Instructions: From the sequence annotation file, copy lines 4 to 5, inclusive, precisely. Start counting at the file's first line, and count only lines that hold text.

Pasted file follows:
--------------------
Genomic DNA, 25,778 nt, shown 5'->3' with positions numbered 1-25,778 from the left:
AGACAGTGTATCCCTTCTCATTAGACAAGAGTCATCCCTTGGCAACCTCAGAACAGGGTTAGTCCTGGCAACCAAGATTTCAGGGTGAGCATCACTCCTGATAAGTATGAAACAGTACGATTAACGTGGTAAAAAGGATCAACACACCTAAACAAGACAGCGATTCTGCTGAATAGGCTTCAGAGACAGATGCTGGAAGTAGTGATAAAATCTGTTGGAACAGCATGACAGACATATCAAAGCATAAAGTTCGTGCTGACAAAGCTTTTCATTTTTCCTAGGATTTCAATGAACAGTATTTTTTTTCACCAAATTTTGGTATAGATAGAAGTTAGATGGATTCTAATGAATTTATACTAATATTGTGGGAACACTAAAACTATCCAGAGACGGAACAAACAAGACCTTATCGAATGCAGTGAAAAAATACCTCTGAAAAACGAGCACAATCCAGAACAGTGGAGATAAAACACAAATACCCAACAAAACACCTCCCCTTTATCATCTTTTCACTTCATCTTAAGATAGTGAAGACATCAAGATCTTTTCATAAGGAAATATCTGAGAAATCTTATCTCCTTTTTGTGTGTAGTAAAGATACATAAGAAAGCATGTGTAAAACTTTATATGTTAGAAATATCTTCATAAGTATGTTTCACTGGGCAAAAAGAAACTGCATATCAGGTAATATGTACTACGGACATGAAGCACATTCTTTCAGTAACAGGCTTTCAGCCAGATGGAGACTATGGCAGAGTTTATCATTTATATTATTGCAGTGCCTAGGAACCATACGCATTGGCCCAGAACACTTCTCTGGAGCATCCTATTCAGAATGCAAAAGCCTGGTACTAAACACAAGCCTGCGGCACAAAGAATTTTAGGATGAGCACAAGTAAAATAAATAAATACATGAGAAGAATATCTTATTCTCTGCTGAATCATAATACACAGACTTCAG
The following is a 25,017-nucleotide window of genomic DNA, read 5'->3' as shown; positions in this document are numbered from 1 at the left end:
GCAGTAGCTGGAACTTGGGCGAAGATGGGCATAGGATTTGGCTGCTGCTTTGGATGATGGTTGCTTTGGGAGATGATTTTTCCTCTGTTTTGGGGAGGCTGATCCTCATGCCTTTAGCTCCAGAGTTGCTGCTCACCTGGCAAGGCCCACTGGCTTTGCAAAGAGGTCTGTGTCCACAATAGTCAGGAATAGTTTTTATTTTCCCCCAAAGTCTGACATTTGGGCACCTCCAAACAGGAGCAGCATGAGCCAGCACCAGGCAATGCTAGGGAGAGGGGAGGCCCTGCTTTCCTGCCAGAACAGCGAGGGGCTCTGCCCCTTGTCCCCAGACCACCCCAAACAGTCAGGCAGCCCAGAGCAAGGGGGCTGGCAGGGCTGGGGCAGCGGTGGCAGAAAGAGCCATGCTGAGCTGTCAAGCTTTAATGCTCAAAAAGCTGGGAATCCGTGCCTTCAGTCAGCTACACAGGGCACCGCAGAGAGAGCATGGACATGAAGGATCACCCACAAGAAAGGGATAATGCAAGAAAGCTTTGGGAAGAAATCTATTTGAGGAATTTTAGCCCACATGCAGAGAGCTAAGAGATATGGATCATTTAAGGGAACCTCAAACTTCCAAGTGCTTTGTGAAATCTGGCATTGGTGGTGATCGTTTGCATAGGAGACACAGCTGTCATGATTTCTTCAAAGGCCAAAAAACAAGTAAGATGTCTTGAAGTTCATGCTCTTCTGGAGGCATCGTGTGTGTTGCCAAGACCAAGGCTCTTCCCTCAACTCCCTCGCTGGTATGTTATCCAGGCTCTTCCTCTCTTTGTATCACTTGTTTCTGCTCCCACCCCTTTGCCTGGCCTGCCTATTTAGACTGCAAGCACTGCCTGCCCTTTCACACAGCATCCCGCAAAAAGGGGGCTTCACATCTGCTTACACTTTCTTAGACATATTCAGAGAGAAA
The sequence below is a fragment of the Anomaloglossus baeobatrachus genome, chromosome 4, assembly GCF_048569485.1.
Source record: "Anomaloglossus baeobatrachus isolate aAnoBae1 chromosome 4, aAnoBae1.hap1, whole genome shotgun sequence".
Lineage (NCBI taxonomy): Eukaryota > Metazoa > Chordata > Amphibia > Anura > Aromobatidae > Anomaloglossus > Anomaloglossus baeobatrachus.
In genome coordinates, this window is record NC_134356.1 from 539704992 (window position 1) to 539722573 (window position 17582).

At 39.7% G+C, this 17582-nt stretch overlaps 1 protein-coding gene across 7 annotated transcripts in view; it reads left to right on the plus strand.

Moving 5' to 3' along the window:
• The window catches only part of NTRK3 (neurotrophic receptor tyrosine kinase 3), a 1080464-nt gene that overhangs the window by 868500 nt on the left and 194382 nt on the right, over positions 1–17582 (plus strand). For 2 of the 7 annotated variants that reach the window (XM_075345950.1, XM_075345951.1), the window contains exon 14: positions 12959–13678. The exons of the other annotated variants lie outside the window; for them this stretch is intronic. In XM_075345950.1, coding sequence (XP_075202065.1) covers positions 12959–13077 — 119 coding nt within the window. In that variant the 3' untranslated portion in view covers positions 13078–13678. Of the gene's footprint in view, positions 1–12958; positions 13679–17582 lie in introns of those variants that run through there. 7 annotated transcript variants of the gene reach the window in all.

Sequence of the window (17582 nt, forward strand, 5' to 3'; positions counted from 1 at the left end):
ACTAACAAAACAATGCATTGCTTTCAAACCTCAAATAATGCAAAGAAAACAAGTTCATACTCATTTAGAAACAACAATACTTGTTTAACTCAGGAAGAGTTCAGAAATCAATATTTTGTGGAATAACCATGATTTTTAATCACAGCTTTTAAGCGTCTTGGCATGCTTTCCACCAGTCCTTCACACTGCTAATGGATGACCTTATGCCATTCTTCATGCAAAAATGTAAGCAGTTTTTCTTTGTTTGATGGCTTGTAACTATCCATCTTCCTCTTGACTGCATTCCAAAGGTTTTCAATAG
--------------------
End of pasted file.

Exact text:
GCAGTAGCTGGAACTTGGGCGAAGATGGGCATAGGATTTGGCTGCTGCTTTGGATGATGGTTGCTTTGGGAGATGATTTTTCCTCTGTTTTGGGGAGGCTGATCCTCATGCCTTTAGCTCCAGAGTTGCTGCTCACCTGGCAAGGCCCACTGGCTTTGCAAAGAGGTCTGTGTCCACAATAGTCAGGAATAGTTTTTATTTTCCCCCAAAGTCTGACATTTGGGCACCTCCAAACAGGAGCAGCATGAGCCAGCACCAGGCAATGCTAGGGAGAGGGGAGGCCCTGCTTTCCTGCCAGAACAGCGAGGGGCTCTGCCCCTTGTCCCCAGACCACCCCAAACAGTCAGGCAGCCCAGAGCAAGGGGGCTGGCAGGGCTGGGGCAGCGGTGGCAGAAAGAGCCATGCTGAGCTGTCAAGCTTTAATGCTCAAAAAGCTGGGAATCCGTGCCTTCAGTCAGCTACACAGGGCACCGCAGAGAGAGCATGGACATGAAGGATCACCCACAAGAAAGGGATAATGCAAGAAAGCTTTGGGAAGAAATCTATTTGAGGAATTTTAGCCCACATGCAGAGAGCTAAGAGATATGGATCATTTAAGGGAACCTCAAACTTCCAAGTGCTTTGTGAAATCTGGCATTGGTGGTGATCGTTTGCATAGGAGACACAGCTGTCATGATTTCTTCAAAGGCCAAAAAACAAGTAAGATGTCTTGAAGTTCATGCTCTTCTGGAGGCATCGTGTGTGTTGCCAAGACCAAGGCTCTTCCCTCAACTCCCTCGCTGGTATGTTATCCAGGCTCTTCCTCTCTTTGTATCACTTGTTTCTGCTCCCACCCCTTTGCCTGGCCTGCCTATTTAGACTGCAAGCACTGCCTGCCCTTTCACACAGCATCCCGCAAAAAGGGGGCTTCACATCTGCTTACACTTTCTTAGACATATTCAGAGAGAAA
The sequence below is a fragment of the Anomaloglossus baeobatrachus genome, chromosome 4, assembly GCF_048569485.1.